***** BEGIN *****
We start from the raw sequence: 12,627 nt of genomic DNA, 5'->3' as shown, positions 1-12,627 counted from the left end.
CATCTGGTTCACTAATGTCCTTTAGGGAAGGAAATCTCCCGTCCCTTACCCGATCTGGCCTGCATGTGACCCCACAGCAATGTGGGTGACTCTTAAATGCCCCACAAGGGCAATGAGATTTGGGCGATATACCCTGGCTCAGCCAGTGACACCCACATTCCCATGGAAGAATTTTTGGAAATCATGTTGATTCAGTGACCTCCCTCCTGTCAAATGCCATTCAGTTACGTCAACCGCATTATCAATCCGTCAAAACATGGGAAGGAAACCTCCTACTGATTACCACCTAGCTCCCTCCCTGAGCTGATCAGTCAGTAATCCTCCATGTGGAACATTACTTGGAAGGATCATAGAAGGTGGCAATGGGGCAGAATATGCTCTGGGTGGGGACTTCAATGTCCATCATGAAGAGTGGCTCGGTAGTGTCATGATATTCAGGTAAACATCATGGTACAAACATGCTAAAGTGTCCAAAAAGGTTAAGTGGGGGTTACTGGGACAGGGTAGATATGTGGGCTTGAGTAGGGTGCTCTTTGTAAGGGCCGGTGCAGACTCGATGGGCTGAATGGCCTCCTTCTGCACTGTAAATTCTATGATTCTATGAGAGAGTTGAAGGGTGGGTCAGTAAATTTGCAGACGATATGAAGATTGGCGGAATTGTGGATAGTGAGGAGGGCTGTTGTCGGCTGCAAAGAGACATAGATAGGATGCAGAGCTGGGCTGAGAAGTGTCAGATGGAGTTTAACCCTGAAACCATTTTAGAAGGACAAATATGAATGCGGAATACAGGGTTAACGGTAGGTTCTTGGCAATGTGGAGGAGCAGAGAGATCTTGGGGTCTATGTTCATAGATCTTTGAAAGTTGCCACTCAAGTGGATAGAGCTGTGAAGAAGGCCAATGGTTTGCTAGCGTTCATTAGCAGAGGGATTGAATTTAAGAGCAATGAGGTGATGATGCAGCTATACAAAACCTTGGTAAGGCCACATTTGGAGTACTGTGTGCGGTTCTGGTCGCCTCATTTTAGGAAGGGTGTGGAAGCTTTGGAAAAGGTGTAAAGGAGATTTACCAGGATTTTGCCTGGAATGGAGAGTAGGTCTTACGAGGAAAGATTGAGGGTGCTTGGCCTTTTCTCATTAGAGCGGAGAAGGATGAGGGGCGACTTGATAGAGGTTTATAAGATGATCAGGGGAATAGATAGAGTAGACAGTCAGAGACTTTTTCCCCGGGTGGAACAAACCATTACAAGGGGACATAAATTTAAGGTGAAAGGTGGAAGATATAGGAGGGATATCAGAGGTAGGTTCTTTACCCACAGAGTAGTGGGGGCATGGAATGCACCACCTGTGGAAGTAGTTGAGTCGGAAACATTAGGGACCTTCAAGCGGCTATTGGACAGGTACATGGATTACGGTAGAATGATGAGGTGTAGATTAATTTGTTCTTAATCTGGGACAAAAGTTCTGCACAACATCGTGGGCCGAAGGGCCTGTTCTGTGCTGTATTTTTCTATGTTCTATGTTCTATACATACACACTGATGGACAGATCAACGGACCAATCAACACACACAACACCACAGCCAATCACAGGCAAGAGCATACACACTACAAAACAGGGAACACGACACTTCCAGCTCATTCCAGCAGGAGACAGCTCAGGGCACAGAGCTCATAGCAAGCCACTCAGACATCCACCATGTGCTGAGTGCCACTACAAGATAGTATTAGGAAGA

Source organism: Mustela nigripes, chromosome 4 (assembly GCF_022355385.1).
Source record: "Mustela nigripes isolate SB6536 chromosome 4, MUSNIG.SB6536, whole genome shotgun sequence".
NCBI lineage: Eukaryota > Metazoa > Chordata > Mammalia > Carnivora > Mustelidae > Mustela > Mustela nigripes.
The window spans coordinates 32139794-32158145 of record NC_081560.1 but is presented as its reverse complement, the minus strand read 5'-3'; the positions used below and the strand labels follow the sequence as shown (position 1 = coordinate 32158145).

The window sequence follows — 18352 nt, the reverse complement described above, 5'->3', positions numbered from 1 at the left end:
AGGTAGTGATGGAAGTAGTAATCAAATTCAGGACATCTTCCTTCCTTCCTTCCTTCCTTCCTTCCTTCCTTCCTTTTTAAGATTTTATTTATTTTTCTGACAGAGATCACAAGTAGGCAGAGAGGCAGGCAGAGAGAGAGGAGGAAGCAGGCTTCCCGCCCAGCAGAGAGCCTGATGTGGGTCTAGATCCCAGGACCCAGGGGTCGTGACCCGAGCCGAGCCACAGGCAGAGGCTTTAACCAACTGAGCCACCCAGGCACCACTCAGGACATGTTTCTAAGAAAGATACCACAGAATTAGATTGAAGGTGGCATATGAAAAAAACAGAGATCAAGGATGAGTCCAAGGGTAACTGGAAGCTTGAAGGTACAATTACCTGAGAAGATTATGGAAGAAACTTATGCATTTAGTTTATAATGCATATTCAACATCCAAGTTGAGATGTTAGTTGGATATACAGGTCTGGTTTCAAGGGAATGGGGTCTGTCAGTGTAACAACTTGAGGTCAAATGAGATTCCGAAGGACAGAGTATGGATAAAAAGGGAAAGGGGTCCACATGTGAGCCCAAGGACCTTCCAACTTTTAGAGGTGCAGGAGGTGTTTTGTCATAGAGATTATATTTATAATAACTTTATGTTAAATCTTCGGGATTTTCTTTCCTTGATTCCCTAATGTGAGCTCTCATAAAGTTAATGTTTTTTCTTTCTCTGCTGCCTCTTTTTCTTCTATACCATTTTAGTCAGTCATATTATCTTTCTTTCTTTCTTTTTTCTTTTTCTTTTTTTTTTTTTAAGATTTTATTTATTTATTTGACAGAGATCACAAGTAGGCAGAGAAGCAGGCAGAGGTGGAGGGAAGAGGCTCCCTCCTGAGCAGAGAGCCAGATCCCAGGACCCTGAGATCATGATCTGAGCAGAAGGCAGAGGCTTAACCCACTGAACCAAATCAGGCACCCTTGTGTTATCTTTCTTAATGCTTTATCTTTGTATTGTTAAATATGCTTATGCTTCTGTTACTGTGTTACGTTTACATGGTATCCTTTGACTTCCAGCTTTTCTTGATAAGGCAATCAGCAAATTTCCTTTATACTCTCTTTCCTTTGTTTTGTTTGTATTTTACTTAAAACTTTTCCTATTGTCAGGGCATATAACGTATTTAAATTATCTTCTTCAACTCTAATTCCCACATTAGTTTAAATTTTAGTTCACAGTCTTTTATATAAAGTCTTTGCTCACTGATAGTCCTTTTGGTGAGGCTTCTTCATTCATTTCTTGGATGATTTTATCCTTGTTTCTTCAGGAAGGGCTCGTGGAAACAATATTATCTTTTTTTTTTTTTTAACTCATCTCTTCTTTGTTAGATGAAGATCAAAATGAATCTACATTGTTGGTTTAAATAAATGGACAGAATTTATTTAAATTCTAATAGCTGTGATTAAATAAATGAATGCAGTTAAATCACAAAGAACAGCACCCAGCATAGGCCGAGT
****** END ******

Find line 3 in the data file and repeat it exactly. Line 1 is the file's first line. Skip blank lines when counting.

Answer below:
Source organism: Mustela nigripes, chromosome 4 (assembly GCF_022355385.1).